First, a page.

Yet according to Mr. Al-Alawi, it is necessary to deal with this file in order to “restore the social fabric that dictatorial and repressive policies and wars have damaged.”

“Achieving peaceful coexistence and reconciliation among the communities in Iraq requires addressing all [cases of missing persons] in order to bring justice to the victims and their families and determine the fate of the missing,” he said. “We must also provide reparations to the families and the communities for the damage caused by terrorists and sectarian fighting. It is crucial that we acknowledge these violations and ensure they are not repeated.”

Jawhar Muhammad’s older brother Kerim was among the victims found in the mass grave in Samawah. Kerim was 17 when officers forcibly took him from his home, and he was carted off with others for execution.

“When I learned Kerim was finally found among the other martyrs, I was relieved, because we had answers at last,” Jawhar said. “We never found out what had happened to him, although we feared the worst. But then, for four years, his remains were kept in a box in a laboratory in Baghdad, and I couldn’t get over that. The indignity of it haunted me.”

Jawhar says he was not home the day the officers took Kerim and two of his other brothers, a sister and a nephew. Two of his uncles and a cousin were also taken. There has been no word of what happened to any of them.

“I certainly would love for all of them to be buried in a proper cemetery and to be able to visit their graves, like all people who visit the dead dear to them at their own graves, and not in a mass grave in the middle of the desert,” he said.

For the first lady, the cause is deeply personal. Although an ethnic Kurd, she is working to ensure that all Iraqi victims of mass murder, regardless of religion or ethnicity, are given dignified burials and their loved ones permitted to have closure.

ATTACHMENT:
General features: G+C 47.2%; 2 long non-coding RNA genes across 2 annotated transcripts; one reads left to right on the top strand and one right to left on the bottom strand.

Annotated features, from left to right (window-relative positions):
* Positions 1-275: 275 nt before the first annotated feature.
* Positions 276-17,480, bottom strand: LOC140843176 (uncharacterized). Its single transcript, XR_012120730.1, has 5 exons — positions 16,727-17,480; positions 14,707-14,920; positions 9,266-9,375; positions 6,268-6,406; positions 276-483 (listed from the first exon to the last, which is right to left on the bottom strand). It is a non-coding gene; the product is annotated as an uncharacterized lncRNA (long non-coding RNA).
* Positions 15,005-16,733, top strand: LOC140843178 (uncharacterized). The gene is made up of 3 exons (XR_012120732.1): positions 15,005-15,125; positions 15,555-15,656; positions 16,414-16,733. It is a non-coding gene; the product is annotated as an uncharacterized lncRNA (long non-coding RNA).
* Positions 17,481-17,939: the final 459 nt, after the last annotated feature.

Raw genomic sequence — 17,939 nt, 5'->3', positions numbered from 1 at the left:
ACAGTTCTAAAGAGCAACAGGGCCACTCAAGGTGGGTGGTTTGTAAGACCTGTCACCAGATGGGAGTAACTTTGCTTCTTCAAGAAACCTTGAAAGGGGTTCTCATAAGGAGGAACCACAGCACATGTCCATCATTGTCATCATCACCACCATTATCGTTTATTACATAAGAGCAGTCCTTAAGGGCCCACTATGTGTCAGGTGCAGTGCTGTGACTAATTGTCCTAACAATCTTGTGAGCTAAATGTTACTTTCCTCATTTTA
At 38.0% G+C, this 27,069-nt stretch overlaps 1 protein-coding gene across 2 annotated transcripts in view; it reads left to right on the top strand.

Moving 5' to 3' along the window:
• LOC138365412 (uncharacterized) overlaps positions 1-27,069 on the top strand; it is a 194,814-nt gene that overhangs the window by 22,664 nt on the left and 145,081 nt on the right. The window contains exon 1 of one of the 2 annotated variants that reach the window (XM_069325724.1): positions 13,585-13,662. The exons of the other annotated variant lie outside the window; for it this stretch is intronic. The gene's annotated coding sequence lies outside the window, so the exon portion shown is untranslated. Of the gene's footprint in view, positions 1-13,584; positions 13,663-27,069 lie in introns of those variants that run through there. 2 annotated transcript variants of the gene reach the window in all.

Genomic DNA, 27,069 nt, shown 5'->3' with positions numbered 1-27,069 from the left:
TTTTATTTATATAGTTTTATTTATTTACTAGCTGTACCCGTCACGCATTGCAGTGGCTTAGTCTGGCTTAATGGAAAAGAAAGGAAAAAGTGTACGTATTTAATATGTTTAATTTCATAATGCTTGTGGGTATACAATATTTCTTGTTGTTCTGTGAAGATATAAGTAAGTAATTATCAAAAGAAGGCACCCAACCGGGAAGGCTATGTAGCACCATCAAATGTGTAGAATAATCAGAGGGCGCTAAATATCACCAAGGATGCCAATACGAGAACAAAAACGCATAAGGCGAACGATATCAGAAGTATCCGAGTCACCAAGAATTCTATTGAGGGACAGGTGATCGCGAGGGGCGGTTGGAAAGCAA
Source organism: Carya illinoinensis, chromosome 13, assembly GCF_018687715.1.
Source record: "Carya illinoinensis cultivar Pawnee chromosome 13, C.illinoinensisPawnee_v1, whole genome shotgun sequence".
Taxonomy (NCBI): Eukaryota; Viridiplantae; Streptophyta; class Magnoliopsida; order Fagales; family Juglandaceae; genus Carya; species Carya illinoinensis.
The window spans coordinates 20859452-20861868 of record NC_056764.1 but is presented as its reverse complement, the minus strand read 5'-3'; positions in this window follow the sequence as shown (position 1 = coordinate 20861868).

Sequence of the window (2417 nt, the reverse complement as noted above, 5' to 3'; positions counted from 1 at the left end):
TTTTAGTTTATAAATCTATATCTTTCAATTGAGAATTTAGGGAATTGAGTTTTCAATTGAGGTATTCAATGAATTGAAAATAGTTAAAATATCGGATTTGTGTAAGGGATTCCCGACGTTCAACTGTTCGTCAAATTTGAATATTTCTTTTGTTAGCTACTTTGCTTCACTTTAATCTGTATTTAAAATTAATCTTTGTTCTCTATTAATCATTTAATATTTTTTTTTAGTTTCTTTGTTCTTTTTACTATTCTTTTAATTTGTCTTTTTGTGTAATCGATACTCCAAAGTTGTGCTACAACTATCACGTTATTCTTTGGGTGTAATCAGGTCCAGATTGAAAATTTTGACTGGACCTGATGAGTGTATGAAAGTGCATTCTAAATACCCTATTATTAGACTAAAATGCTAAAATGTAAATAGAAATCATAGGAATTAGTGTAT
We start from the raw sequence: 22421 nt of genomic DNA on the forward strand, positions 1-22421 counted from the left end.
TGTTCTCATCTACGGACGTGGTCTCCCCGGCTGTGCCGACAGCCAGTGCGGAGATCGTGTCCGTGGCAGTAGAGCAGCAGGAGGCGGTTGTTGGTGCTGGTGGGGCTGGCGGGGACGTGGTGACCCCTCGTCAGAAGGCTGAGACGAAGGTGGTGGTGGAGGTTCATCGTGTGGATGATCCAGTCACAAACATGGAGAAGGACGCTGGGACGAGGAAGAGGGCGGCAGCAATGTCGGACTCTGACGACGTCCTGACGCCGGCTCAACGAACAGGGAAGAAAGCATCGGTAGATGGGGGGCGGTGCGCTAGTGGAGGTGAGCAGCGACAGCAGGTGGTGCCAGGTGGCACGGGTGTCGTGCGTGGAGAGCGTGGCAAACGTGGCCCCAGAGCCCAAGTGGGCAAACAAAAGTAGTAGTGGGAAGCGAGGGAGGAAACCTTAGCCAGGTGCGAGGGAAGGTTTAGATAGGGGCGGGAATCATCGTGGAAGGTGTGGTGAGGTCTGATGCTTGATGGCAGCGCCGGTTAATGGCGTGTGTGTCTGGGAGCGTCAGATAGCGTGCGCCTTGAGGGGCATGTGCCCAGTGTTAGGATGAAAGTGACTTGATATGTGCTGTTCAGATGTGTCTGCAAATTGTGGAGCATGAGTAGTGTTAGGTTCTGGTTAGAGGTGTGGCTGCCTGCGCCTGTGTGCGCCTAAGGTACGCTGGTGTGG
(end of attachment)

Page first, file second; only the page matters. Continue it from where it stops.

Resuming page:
Retrieving the remains of 172 people was a significant achievement for her after years of setbacks, but the night before the handover ceremony, she said, she was unable to sleep.

“The Health Ministry had sent me the jewelry found on some of the bodies. I am planning to personally hand them over to the Amna Suraka (Red Security Museum) in Sulaymaniyah, where they will be displayed as part of a special exhibit on genocide,” she said. “But all night, I could think of nothing but the poor innocent people who had once worn these pieces of jewelry.”

In Iraq, cemeteries across the country honor those killed in war and instability. They expanded at an unusually high rate during the war against the Islamic State group by those battling the scourge and its victims.

For example, the Wadi Al-Salam cemetery in Najaf, the largest in the world and final resting place for 5 million Muslims, doubled its rate of burials in 2016 at the height of the ISIS occupation. The families of Iraqis, of all sects, whose loved ones were slaughtered and dumped in unmarked graves during Saddam’s 1988 Anfal campaign in the north of the country and his 1993 Faith campaign in the south, deserve the same honor.

“This must be more than a cause,” the first lady said. “Iraq has been through so much in the past 45 years. Repression, wars, massacres and terrorism. Healing and reconciliation are a necessary part of rebuilding Iraq. Without reconciliation, we cannot move forward as a nation.”

Coming to grips with the genocidal legacy of Saddam Hussein’s reign is one step in moving forward.